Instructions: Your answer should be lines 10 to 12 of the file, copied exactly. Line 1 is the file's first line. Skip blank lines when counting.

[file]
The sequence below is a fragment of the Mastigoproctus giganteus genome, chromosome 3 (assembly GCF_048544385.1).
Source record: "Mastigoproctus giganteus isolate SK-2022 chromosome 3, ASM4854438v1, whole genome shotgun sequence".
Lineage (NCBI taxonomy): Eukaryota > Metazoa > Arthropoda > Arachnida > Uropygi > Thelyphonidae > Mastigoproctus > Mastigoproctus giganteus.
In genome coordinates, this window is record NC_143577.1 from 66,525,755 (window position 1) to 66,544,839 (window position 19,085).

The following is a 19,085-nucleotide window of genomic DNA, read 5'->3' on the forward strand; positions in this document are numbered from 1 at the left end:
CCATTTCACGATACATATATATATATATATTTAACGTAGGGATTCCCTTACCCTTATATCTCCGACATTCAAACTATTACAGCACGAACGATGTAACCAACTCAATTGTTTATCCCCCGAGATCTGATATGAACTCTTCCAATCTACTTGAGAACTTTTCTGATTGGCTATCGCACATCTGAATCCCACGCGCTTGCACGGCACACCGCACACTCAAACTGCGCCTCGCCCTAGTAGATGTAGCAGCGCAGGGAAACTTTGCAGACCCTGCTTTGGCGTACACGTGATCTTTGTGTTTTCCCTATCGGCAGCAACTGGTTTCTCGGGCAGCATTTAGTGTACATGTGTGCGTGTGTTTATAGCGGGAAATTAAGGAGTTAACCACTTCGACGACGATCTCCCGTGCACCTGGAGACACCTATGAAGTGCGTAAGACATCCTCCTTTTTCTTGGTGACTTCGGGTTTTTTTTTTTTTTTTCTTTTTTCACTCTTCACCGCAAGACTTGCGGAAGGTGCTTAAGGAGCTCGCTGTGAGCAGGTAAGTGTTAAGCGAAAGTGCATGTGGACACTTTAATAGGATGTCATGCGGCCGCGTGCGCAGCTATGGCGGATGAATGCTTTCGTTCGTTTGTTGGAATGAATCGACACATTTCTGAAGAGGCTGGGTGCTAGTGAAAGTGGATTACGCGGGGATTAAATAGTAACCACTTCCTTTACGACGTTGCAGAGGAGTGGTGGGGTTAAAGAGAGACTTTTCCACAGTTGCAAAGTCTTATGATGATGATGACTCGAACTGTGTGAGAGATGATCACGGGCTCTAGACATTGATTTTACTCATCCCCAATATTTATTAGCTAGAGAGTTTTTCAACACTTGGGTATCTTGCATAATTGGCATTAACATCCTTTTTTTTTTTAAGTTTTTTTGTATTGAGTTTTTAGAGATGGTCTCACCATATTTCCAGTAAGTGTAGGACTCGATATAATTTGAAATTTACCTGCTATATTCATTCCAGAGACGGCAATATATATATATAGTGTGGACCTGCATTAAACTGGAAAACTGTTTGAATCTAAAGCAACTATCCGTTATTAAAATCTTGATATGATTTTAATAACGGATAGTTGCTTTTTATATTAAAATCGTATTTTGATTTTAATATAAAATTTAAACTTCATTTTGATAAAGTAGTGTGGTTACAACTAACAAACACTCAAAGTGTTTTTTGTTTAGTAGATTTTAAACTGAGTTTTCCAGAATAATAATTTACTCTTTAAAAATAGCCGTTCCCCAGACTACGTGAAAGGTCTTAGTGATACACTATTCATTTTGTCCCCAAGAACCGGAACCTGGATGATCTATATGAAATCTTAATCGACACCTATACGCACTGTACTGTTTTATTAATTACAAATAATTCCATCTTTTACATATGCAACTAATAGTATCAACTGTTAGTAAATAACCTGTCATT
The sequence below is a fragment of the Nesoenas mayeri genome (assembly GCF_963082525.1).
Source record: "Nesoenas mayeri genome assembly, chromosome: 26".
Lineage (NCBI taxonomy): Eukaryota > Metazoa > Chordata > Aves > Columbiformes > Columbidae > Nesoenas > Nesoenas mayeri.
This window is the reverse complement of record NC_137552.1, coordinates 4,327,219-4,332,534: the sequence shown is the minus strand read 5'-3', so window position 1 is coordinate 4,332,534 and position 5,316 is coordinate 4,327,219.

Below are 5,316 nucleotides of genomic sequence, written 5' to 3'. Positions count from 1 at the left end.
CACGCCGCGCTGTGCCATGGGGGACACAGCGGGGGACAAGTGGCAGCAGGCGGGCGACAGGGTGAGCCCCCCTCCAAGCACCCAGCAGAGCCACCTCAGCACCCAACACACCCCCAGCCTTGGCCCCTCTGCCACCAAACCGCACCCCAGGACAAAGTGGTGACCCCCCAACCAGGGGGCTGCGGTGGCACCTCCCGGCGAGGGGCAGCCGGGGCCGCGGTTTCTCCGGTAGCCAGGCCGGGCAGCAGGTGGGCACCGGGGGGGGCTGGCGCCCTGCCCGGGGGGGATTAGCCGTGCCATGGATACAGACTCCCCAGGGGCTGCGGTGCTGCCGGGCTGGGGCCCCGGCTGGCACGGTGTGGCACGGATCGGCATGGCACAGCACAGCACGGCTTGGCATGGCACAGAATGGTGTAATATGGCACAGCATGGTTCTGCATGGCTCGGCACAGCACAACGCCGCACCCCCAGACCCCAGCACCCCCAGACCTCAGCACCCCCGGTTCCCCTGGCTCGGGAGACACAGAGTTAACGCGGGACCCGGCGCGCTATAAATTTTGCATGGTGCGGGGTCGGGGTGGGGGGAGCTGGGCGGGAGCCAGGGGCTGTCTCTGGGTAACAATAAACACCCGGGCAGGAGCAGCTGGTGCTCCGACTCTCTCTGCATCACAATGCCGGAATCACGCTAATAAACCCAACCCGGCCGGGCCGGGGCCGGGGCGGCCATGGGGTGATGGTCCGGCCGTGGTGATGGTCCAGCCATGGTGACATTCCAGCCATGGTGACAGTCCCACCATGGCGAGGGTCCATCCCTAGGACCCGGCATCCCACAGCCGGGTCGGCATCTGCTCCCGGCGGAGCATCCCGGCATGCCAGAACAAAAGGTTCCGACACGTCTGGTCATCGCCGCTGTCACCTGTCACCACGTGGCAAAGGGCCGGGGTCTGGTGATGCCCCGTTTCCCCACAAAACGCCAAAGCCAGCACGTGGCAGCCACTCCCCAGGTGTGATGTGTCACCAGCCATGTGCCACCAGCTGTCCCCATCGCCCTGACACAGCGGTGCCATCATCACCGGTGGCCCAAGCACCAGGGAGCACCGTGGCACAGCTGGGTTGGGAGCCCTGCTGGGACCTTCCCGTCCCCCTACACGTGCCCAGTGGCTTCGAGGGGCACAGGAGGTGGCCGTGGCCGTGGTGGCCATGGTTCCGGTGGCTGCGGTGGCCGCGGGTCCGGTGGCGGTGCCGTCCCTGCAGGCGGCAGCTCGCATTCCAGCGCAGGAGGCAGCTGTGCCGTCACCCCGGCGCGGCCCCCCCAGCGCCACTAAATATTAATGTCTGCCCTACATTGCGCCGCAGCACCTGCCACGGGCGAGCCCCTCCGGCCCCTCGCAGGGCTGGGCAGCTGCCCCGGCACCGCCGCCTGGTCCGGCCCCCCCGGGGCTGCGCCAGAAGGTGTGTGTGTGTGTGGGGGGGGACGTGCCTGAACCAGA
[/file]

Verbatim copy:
This window is the reverse complement of record NC_137552.1, coordinates 4,327,219-4,332,534: the sequence shown is the minus strand read 5'-3', so window position 1 is coordinate 4,332,534 and position 5,316 is coordinate 4,327,219.

Below are 5,316 nucleotides of genomic sequence, written 5' to 3'. Positions count from 1 at the left end.
CACGCCGCGCTGTGCCATGGGGGACACAGCGGGGGACAAGTGGCAGCAGGCGGGCGACAGGGTGAGCCCCCCTCCAAGCACCCAGCAGAGCCACCTCAGCACCCAACACACCCCCAGCCTTGGCCCCTCTGCCACCAAACCGCACCCCAGGACAAAGTGGTGACCCCCCAACCAGGGGGCTGCGGTGGCACCTCCCGGCGAGGGGCAGCCGGGGCCGCGGTTTCTCCGGTAGCCAGGCCGGGCAGCAGGTGGGCACCGGGGGGGGCTGGCGCCCTGCCCGGGGGGGATTAGCCGTGCCATGGATACAGACTCCCCAGGGGCTGCGGTGCTGCCGGGCTGGGGCCCCGGCTGGCACGGTGTGGCACGGATCGGCATGGCACAGCACAGCACGGCTTGGCATGGCACAGAATGGTGTAATATGGCACAGCATGGTTCTGCATGGCTCGGCACAGCACAACGCCGCACCCCCAGACCCCAGCACCCCCAGACCTCAGCACCCCCGGTTCCCCTGGCTCGGGAGACACAGAGTTAACGCGGGACCCGGCGCGCTATAAATTTTGCATGGTGCGGGGTCGGGGTGGGGGGAGCTGGGCGGGAGCCAGGGGCTGTCTCTGGGTAACAATAAACACCCGGGCAGGAGCAGCTGGTGCTCCGACTCTCTCTGCATCACAATGCCGGAATCACGCTAATAAACCCAACCCGGCCGGGCCGGGGCCGGGGCGGCCATGGGGTGATGGTCCGGCCGTGGTGATGGTCCAGCCATGGTGACATTCCAGCCATGGTGACAGTCCCACCATGGCGAGGGTCCATCCCTAGGACCCGGCATCCCACAGCCGGGTCGGCATCTGCTCCCGGCGGAGCATCCCGGCATGCCAGAACAAAAGGTTCCGACACGTCTGGTCATCGCCGCTGTCACCTGTCACCACGTGGCAAAGGGCCGGGGTCTGGTGATGCCCCGTTTCCCCACAAAACGCCAAAGCCAGCACGTGGCAGCCACTCCCCAGGTGTGATGTGTCACCAGCCATGTGCCACCAGCTGTCCCCATCGCCCTGACACAGCGGTGCCATCATCACCGGTGGCCCAAGCACCAGGGAGCACCGTGGCACAGCTGGGTTGGGAGCCCTGCTGGGACCTTCCCGTCCCCCTACACGTGCCCAGTGGCTTCGAGGGGCACAGGAGGTGGCCGTGGCCGTGGTGGCCATGGTTCCGGTGGCTGCGGTGGCCGCGGGTCCGGTGGCGGTGCCGTCCCTGCAGGCGGCAGCTCGCATTCCAGCGCAGGAGGCAGCTGTGCCGTCACCCCGGCGCGGCCCCCCCAGCGCCACTAAATATTAATGTCTGCCCTACATTGCGCCGCAGCACCTGCCACGGGCGAGCCCCTCCGGCCCCTCGCAGGGCTGGGCAGCTGCCCCGGCACCGCCGCCTGGTCCGGCCCCCCCGGGGCTGCGCCAGAAGGTGTGTGTGTGTGTGGGGGGGGACGTGCCTGAACCAGA